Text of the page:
Zoonotic diseases (also called zoonosis) that can pass from animals to humans. Most diseases are species specific. Good hygiene can help avoid most zoonotic diseases by disinfecting contaminated areas, washing hands after handling contaminated items (including cats) & wearing rubber gloves to prevent infectious matter entering skin wounds. Most diseases pose no threat to humans and treatable by your doctor. Rabies while rare, is a dangerous disease and any zoonotic disease can poses a dangerous threat to those with a poor immune system.
The most common zoonosis are: toxoplasmosis (a protozoan), and Ringworm (fungus). Ringworm is common in Persian cats and other long-haired cat breeds.
- Toxoplasmosis (a protozoan) can be spread from cats (and a wide variety of other sources) to humans. A pregnant woman who contracts toxoplasmosis risks having a baby with congenital defects.
- Ringworm is a fungal skin disease. Ringworm is more irritating than dangerous to people. Ringworm can cause scarring (due to constant scratching) and may be of concern to individuals with poor immune systems.
This article's purpose is to provide a short, simple guide to zoonosis and is not meant to be all-inclusive and focuses on cat-related zoonosis. Many people have had zoonosis-related diseases and have never realized it!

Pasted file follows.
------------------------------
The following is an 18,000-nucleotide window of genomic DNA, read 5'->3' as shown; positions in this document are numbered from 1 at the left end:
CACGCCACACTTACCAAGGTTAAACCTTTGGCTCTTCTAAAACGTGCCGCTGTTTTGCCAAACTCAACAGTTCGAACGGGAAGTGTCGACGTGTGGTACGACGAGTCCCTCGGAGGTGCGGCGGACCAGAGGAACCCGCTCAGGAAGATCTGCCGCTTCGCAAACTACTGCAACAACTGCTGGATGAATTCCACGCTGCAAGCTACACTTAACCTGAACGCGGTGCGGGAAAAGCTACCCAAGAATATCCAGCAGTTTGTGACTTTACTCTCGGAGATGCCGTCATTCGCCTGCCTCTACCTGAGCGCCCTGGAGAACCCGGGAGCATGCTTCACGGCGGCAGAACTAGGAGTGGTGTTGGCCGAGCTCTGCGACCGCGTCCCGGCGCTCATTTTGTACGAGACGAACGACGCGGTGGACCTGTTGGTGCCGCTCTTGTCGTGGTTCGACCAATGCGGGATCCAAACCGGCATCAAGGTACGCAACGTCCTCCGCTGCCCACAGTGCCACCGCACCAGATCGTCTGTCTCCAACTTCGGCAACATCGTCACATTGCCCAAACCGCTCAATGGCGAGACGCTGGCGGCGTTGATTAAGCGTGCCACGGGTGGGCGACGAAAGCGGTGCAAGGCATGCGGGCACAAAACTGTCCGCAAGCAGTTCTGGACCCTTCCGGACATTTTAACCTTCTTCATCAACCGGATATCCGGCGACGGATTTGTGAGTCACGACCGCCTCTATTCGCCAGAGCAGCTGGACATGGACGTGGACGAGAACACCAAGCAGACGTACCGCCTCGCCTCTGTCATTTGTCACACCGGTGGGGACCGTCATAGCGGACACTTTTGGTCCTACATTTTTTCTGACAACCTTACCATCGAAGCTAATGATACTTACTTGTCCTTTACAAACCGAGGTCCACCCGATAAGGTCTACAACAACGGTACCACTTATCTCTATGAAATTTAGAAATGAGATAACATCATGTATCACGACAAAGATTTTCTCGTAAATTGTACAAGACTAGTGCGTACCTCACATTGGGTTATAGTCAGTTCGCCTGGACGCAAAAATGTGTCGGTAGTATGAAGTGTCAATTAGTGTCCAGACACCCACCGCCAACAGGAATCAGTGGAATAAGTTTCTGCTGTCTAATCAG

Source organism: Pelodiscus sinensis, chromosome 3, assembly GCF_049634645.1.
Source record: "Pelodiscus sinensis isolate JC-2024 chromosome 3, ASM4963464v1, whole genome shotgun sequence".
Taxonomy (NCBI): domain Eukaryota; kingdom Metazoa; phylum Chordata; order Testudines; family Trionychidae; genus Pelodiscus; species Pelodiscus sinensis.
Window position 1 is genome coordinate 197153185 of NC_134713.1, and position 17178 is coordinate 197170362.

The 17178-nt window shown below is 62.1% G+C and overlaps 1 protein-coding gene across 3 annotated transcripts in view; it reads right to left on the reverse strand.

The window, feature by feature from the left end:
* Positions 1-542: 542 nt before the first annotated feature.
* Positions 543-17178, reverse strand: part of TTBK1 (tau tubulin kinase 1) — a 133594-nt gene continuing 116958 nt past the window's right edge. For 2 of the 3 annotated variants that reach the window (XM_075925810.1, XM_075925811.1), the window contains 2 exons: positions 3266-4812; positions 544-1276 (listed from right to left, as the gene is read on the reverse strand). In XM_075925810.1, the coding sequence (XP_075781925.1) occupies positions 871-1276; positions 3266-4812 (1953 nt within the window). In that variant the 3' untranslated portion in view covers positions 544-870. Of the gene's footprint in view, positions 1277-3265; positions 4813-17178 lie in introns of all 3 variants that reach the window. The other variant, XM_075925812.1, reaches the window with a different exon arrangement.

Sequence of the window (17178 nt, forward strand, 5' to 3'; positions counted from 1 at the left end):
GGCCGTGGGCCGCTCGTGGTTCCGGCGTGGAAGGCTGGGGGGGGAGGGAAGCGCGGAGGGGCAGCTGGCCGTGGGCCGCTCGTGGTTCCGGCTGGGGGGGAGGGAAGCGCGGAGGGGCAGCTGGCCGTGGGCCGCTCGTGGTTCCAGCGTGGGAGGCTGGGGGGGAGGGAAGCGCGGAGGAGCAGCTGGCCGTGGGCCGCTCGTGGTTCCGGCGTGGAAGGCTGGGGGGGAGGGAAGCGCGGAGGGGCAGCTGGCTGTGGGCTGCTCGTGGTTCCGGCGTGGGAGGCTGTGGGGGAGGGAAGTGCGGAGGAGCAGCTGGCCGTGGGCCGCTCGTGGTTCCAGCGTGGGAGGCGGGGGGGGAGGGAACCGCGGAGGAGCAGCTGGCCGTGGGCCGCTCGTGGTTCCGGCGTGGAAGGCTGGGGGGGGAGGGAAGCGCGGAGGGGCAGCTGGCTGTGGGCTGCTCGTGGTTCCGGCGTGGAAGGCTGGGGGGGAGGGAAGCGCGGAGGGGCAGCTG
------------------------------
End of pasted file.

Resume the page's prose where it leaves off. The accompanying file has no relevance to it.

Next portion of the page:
Ringworm is the most common zoonosis in cats. Persian cats can be nonsystematic carriers (meaning it does not have any symptoms of Ringworm but sheds the spores and keeps infecting any other cat in your household or keeps giving it to you). Vets who treat cats with Ringworm, are familiar with seeing owners with red, scaly, itchy patches of skin. Ringworm is NOT a worm but a fungus; it normally causes circular scaly patches. Some strains do not fluoresce and must be cultured in the laboratory to provide a diagnosis. Up to 40% of cats may have Ringworm without showing any symptoms.
It can be difficult to eradicate Ringworm from a household if left untreated. Fungal spores can fly off the cat and land some distance away or get into the home's ventilation system, on furniture, clothes, etc. Cat treatment is usually by oral medication (AND by dips or baths). Cat treatment is usually by oral medication (AND by dips or baths). Further information on the treatment on Ringworm. Human treatment is usually by antifungal creams. When a cat owner gets Ringworm they often think it is eczema and do seek treatment. As with other skin diseases, the red scaly circular patches may be itchy and continued scratching may cause scarring.